Saturday, 3 December 2011

Brighton and Hove Budget - Part 1 - Toilets and Libraries.

1) Public Toilets

Public toilets are an essential part of a city's infrastructure - don't let them close

Clean, usable, public toilets are an essential part of the infrastructure for any city that wants people to access it using public transport and to travel on foot. They are also an essential facility outside the urban area where tourists, and parents with children maybe caught short.

Toilets in public areas are open to abuse. Hence many retail outlets now restrict use of their toilets with access-codes and the like. Also, while shops already have staff on hand to look after them, public toilets generally do not have this benefit so require dedicated staff to be employed if they are to be supervised.

Acting as an attendant to a public toilet, simply to ensure that it is kept clean and call on the police if there is any disturbance is not an arduous task, and I am sure there are many people who would be prepared to take on the role as a public service and for 'pin money'.

2) Libraries (especially Mobile Libraries)

Libraries - especially Mobile Libraries - should be considered as an essential part of the councils infrastructure in communicating with the public.

Libraries should be considered one of the Councils primary public faces in communicating with the public, and part of the councils eyes and ears in recognising and listening to the public.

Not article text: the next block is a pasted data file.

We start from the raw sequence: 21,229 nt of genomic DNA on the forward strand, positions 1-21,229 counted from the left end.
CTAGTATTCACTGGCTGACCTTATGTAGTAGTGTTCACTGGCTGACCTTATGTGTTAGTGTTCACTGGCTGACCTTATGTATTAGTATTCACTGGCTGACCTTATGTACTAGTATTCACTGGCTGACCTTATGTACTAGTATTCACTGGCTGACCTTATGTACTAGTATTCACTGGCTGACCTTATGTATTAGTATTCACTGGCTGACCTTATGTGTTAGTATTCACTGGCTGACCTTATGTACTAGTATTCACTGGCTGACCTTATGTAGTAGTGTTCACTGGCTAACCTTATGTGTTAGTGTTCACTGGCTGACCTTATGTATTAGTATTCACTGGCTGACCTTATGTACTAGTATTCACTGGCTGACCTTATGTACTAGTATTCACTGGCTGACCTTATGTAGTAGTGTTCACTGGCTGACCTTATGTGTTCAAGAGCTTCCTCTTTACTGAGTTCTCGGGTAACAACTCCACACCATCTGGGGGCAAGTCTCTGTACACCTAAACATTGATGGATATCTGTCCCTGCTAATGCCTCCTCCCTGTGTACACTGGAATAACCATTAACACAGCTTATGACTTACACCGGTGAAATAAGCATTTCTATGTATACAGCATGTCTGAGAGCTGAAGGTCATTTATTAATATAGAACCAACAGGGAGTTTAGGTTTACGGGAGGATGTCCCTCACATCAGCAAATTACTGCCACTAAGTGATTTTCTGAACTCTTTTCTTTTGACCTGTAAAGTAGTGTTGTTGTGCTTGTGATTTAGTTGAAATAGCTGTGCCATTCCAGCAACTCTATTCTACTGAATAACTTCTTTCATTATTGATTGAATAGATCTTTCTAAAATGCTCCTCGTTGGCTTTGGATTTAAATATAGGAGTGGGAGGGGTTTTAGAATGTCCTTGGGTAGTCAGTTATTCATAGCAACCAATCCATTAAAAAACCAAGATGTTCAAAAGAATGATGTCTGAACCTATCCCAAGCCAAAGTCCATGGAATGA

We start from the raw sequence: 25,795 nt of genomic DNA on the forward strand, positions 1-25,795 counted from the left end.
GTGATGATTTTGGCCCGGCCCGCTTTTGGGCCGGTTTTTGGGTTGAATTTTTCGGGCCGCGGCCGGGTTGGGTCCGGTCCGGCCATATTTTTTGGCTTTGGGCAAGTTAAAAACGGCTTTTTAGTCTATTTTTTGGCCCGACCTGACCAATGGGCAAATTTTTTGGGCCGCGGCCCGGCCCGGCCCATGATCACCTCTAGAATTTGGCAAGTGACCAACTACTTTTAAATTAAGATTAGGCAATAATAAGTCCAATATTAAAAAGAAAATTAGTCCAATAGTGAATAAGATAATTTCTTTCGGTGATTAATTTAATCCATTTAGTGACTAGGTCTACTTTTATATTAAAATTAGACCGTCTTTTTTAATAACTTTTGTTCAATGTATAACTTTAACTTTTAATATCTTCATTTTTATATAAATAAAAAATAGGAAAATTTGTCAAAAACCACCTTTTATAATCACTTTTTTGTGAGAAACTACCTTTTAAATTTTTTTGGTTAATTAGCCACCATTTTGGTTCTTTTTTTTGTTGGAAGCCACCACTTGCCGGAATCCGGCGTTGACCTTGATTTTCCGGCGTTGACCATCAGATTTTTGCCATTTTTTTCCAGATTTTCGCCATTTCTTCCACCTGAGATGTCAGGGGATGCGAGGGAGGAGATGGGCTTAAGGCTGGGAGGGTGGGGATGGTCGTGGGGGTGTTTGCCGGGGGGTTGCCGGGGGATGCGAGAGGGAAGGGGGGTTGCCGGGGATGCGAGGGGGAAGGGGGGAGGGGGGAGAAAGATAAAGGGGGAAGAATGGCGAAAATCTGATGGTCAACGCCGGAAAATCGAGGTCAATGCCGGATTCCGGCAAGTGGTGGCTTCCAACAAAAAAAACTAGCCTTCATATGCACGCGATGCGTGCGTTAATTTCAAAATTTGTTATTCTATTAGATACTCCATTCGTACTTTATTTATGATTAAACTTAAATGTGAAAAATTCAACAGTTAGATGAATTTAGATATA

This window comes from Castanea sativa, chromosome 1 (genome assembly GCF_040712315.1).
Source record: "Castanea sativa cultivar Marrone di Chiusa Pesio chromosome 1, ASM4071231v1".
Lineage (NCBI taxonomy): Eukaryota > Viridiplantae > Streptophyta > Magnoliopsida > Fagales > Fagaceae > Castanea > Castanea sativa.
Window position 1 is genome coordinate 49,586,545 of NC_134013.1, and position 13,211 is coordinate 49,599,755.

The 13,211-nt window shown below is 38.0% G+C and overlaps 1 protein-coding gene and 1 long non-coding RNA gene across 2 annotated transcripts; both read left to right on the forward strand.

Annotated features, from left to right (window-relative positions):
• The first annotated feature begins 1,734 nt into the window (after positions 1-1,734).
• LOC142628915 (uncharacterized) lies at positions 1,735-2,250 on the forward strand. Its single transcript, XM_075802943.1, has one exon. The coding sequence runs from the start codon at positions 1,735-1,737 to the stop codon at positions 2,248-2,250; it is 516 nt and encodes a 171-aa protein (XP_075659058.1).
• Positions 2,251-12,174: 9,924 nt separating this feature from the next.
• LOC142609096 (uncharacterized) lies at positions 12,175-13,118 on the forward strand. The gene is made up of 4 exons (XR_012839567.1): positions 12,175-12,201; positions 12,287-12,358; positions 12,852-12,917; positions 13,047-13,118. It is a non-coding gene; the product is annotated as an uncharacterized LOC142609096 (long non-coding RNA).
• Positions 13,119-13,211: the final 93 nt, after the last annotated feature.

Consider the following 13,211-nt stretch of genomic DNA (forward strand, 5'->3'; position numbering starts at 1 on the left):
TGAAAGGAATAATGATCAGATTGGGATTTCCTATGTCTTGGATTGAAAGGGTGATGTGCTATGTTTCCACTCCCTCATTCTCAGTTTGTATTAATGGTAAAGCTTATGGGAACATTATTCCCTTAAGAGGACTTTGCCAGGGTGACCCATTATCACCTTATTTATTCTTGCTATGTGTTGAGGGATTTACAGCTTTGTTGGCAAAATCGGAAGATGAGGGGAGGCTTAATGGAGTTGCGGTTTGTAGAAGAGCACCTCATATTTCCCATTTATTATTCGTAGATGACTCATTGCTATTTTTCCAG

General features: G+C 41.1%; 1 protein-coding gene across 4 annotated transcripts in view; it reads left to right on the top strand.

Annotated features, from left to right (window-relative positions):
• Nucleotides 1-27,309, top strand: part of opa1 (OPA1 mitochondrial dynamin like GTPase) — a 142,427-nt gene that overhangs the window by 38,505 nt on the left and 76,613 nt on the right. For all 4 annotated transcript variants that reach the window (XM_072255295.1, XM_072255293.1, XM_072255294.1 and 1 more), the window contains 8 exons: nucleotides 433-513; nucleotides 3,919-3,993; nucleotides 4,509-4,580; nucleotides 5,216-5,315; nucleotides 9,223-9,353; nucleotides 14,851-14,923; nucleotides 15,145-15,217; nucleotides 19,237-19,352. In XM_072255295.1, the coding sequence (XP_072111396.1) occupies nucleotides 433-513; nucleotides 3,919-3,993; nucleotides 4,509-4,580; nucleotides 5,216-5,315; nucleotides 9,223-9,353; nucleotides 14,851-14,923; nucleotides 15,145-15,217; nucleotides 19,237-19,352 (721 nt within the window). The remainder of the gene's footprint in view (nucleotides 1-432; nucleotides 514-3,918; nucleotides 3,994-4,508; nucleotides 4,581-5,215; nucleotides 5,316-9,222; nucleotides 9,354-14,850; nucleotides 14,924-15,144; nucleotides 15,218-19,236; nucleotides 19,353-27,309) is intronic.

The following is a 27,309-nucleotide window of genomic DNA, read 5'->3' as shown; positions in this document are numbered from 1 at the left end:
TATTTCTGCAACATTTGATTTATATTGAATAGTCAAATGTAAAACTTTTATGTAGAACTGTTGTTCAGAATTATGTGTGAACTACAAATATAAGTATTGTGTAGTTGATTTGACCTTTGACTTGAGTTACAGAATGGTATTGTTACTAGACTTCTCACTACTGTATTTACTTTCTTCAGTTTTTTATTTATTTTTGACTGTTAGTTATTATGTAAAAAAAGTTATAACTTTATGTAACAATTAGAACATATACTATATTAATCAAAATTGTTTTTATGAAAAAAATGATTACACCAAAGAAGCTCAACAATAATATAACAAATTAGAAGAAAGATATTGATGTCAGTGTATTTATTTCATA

Brighton and Hove council - especially the Greens - persist in thinking of the city as purely the central urban area. Access to the central facilities of the city is not good for people living further out, and with the councils attacks on car owners that access is being made worse and more expensive.

Losing mobile libraries is just an other indication of this blinkered thinking.

The council should add value to the use of libraries - it should look at cutting advertising/publication in the commercial press, and issuing a free-sheet of such notices that the public can obtain on paper from libraries, or on-line. Access to other council facilities through libraries should also be considered - whether directly, or using public access computers in libraries with print-on-demand.

In respect of Libraries it is for the council to use them or we, the public, will lose them.

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